"Finding that their whole-cluster tannins take some time to integrate, Pink and Drews hold their wines in barrel for up to 18 months - so Amalie Robert is just releasing its 2008s. And what a stellar group of wines: Bright and tart, they possess both transparency and substance, emphasizing notes of rosehips and sandalwood as much as red berries. The pinot noirs alone would likely have earned Amalie Robert a top 100 nod this year. But the winery also produces cool-climate syrah that rivals the best examples from the Sonoma Coast. And the 2009 Heirloom Cameo, their first attempt at a barrel-fermented chardonnay, turned out to be one of our favorite Oregon chardonnays of the year. Ten vintages in, Amalie Robert has hit its stride."

- Luke Sykora, Wine & Spirits Magazine – September 2011

Copyright

© 2005 – 2017 Amalie Robert Estate, LLC

Friday, June 30, 2017

Amalie Robert Estate Climate Update: 2017 June

Hello and Welcome,

This is the Amalie Robert Estate Climate Update for June 2017.

But let's start with an update from the press room. Wine Enthusiast Magazine, October 2017 issue:

2015 Her Silhouette Chardonnay – 91 points, Editors’ Choice
2016 Pinot in Pink Rosé – 90 points, Editors’ Choice

We dedicate this June climate update to the birds, the bugs and the weeds. Wine berries are self pollinating, so we will leave the bees out for this go ‘round. And we will introduce you to our two pet deer – Hanz and Franz. Hanz is the one with the big ears.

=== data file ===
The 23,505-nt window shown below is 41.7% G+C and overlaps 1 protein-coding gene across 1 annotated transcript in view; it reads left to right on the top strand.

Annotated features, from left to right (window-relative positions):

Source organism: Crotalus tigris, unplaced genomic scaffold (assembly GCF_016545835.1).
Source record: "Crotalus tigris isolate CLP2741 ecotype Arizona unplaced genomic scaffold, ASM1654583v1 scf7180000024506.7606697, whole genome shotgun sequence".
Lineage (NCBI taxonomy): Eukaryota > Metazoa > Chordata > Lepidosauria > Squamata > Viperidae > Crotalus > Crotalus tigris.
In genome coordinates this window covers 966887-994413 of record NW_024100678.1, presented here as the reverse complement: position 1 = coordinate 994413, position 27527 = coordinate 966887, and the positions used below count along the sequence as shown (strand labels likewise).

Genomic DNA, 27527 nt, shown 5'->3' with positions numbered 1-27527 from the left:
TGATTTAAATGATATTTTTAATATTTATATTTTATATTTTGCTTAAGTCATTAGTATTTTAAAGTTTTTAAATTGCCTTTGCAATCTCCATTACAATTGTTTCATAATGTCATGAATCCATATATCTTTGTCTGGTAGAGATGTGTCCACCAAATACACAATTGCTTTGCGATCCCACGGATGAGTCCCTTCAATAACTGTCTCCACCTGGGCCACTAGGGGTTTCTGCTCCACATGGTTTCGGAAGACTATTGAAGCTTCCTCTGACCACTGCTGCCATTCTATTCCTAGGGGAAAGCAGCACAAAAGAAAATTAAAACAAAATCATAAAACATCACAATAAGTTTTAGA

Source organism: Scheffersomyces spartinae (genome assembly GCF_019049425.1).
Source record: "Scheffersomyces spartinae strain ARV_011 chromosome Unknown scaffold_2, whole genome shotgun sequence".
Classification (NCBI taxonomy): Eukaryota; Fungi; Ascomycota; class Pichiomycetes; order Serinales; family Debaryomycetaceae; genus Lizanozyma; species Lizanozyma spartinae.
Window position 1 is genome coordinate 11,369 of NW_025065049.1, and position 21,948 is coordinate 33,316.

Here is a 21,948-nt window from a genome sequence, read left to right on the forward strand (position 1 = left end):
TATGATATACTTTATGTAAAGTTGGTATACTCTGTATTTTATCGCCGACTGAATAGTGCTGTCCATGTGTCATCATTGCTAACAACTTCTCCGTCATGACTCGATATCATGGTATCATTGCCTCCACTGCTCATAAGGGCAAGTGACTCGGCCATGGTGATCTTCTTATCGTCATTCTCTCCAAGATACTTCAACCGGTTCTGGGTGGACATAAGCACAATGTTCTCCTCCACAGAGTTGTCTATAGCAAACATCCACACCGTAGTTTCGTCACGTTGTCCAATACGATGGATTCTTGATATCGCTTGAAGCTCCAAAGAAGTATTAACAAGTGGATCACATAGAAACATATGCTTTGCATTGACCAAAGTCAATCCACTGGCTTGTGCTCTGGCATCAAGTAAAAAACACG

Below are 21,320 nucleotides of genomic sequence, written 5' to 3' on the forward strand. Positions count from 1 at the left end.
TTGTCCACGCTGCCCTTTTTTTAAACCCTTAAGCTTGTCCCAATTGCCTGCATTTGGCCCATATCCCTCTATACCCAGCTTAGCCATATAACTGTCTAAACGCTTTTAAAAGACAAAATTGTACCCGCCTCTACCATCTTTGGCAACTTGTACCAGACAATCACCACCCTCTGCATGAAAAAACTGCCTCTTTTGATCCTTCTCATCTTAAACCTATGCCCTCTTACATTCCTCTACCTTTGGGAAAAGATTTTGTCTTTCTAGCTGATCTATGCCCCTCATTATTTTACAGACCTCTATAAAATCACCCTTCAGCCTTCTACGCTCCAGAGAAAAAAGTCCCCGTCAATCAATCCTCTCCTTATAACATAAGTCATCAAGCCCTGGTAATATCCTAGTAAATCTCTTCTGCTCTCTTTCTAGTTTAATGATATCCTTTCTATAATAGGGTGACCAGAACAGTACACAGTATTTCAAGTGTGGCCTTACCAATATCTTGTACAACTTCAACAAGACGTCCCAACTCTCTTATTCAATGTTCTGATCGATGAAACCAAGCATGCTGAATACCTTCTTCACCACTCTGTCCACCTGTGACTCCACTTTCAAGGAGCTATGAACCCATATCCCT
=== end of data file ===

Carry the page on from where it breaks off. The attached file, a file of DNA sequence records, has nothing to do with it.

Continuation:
Just like people, there are two kinds of bugs - good bugs and bad bugs. Bad bugs survive from eating parts of our grapevines. During the winter, these bugs can bore into the dormant vine and literally eat what would have become next year’s fruit. When all the other vines are waking up and growing wonderfully healthy green shoots and leaves, the victimized vine has stunted and damaged shoots if any shoots at all. In the plant world, this would be known as a “rude awakening.”

Then there are the bugs that feed off the leaves, draining the vine of its essential vascular fluids. This is no way to live. And let’s not forget the jolly little blighters at harvest time that want to eat the wine berries just before they are cluster plucked and sting anyone who gets near them. These bastards simply must go!